I’m an academic. For several years, post-tenure, I found myself bored with my job. That’s not the case anymore. I love my new job!
But back when I was bored, I was looking for some inspiration and, in a weird way, my boredom pushed me in new directions. How was I bored? Well, mainly I found myself bored with traditional approaches to writing – something I had to do on a regular basis.
Traditional Writing is Boring
When I first started graduate school I was super excited about writing and publishing. I have always enjoyed writing. When I started my job after graduation I was totally into my writing. Writing, at the time, provided me with an intellectual challenge. I got something out of it, and I was pretty good at it.
But somehow, over time, I have grown more wary of traditional academic writing. And by that I mean writing for scholarly journals that few people read. I know people read my work. I know because they write to me or talk to me about it at conferences. I’ve got accounts on Academia.edu and ResearchGate. I know from the analytics these places send me that people pay attention to me. Heck, I just noticed that some of my papers on Academia have little trophies next to them. I don’t know what that means, but it must be good, right?
My Academia account (which I refer to more here since I’ve had it longer than the one at ResearchGate) says I’ve had 52,229 views. In the last 30 days, I had 1,638 views and of those 1,355 were unique – so I guess some people felt the need to come back more than once. I offer these numbers because I think they are at least some evidence that my work is being given at least a cursory glance. So maybe all this mumbo-jumbo about nobody looking at my work isn’t really true….
I’ve gotten off topic. It doesn’t matter how many of you run right out and read one of my papers right now. That doesn’t take away from the fact that I am finding traditional academic writing to be boring.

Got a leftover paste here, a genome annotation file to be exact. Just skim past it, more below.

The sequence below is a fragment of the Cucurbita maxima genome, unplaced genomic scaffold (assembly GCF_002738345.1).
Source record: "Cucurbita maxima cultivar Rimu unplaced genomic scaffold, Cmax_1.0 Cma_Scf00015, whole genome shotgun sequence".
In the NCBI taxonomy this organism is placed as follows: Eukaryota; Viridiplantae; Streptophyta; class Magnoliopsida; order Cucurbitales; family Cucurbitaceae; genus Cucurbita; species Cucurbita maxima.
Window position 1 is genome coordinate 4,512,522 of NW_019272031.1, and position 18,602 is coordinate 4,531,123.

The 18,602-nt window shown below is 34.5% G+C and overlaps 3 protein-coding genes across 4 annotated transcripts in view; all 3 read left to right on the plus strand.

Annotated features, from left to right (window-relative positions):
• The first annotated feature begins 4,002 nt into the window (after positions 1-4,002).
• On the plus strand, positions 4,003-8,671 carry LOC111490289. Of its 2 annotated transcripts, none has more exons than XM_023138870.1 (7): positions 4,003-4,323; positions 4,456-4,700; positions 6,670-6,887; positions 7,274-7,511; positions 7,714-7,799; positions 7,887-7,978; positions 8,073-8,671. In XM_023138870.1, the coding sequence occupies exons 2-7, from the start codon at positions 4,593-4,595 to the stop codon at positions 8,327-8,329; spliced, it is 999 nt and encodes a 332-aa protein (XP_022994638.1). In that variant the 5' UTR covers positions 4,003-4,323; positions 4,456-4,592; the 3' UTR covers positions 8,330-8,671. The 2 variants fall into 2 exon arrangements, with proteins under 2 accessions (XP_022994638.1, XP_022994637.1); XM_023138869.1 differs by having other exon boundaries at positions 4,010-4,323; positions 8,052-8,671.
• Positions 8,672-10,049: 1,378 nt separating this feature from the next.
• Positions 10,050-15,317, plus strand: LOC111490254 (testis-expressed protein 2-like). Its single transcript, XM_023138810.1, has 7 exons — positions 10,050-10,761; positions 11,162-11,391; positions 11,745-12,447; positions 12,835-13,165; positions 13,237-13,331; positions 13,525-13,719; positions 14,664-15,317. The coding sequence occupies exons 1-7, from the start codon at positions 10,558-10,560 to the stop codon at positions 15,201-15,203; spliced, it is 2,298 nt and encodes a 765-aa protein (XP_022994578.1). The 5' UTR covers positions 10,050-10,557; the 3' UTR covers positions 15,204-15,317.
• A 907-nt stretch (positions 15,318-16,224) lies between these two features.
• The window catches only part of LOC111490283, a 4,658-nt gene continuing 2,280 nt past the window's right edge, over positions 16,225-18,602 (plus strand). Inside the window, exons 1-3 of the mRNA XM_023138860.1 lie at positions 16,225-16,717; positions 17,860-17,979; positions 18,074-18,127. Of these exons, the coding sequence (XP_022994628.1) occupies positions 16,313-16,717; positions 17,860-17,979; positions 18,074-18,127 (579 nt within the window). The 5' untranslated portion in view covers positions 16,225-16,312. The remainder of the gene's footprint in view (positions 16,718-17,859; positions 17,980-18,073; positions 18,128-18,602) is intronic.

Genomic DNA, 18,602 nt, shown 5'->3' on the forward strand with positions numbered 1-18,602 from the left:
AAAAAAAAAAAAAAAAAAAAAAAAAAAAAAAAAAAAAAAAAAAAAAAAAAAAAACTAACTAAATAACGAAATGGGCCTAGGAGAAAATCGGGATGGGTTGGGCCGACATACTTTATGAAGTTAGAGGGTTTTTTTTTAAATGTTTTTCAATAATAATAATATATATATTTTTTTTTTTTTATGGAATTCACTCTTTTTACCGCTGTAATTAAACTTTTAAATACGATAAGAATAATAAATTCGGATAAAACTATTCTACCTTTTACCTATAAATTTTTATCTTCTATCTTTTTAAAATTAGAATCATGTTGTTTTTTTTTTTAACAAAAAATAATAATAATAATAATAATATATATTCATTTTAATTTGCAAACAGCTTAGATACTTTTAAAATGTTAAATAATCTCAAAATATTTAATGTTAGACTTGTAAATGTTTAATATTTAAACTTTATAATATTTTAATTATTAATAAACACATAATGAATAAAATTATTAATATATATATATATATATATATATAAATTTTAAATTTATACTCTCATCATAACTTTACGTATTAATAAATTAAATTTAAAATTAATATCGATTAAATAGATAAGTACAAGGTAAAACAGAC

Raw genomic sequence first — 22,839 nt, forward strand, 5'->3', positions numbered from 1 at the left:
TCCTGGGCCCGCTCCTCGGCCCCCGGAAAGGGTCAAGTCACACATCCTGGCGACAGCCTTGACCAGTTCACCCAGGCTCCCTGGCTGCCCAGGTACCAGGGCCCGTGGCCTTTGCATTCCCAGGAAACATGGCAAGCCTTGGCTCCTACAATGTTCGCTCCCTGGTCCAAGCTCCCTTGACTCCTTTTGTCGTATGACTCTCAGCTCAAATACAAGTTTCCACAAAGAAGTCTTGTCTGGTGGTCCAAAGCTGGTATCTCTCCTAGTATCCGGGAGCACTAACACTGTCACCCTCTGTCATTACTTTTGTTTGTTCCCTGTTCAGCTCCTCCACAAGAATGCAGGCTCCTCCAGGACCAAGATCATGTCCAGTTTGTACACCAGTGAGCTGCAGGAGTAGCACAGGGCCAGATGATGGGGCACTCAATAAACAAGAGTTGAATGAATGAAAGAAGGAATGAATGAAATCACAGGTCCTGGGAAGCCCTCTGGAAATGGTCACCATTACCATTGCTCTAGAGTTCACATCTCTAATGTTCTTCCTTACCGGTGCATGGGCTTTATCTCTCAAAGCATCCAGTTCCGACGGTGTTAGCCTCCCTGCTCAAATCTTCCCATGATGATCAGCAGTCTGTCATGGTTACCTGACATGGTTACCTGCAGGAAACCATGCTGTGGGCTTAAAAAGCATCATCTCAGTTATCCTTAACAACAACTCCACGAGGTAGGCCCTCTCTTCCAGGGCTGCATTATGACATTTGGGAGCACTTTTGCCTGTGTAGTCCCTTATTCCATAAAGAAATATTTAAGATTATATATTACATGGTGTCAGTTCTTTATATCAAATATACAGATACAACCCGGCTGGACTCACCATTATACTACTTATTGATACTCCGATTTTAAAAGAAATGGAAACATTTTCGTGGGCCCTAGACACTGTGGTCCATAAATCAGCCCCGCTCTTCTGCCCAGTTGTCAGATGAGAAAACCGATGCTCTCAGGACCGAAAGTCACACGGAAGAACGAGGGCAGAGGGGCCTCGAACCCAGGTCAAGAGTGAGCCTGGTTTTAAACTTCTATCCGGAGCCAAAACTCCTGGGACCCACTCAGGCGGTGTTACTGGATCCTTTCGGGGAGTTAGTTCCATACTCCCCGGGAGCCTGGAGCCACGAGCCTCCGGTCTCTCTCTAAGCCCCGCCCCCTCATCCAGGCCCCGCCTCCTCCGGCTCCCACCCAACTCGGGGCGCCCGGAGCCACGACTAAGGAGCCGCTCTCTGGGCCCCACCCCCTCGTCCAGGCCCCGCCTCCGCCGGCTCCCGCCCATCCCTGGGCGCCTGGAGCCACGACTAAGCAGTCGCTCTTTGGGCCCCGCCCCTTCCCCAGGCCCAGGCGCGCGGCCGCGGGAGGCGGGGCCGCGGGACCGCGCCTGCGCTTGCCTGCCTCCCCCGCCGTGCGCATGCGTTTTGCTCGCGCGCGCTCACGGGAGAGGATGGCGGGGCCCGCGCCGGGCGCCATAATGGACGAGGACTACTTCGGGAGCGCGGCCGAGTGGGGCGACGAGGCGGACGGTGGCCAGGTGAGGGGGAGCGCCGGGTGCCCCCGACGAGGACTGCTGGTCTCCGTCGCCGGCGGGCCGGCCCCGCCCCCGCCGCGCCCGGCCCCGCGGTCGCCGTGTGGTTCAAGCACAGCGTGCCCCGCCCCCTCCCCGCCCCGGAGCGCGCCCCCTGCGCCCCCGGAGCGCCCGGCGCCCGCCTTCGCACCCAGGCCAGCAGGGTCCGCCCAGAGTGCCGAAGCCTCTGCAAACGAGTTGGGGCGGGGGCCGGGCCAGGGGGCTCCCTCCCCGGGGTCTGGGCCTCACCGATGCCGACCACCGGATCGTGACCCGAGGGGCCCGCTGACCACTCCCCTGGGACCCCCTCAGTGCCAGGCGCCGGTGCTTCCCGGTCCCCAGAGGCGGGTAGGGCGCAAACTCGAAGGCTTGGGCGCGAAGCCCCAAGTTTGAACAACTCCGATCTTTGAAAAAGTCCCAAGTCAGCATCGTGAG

Why is that?
I don’t know if I’m sure exactly, but some of my initial thoughts are because:
- I’m not challenged at all by the writing up of the manuscript. That doesn’t mean I can bang one out without issue. It’s just that the form is the same for them – by and large – and I’ve got that down pat. Yes, the content changes, and yes, I do like my research, but I’m finding myself less motivated to write these articles.
- My perception that no one reads them. Maybe I am wrong here. Maybe more people read them than I realize BUT not enough people read them. My articles are trapped in a tiny little academic box. If you don’t go looking for them, you will not find them.
- My belief that there have got to be better, and more interesting ways, to spend my time as a writer. By better, I mean there must be ways that can improve my connections with a greater audience (beyond academics) and that are not so lock-step in style. This blog would be one example.
I do love writing my blog posts. Yes, there is an immediacy in terms of you being able to read it as soon as I wish to make the text available, but it also allows me to write about current issues now. Do you know how long it takes to get a current research issue to publication? Two-three years at a minimum (from the time a project is started until the first paper off it is published). That’s bad. And I’m bored with that approach. Do you know I have an article that went to press in November 2012 but which will not be published until 2016? What the heck is up with that?
What to Do About It?
Well, this blog is one of the things I do about it. It’s how I respond to my boredom with typical academic writing. It’s how I address, at least in part, issues I have with the publication process. I’ve written three books, but did you know that two of them are e-books? I walked away from a potential contract with a publisher because my heart wasn’t in traditional book publishing anymore. I just couldn’t get excited about doing all the work needed for the proposal, then spending a year or so on the book, and then waiting for it to come out. Just not interested.
I mean, honestly, I’m currently in love with exploring different modes of communication which includes this fantastic video on Derrida:
Which I found because I joined the FB group Buzzademia.
And the Derrida video, and other things like it, are appealing to me. They are short, can be mass-consumed, and involve a different way of thinking about how we present our ideas and who we have access to present them to.
That’s not to say that I think all forms of writing done by academics should be intended for mass consumption. But what I am saying is this:
Traditional academic writing and publishing is limiting in many ways. I am finding the whole process to be tedious and boring. I’m not saying I should do away with traditional academic writing, but I need to get out and explore some other avenues.
Where do you stand?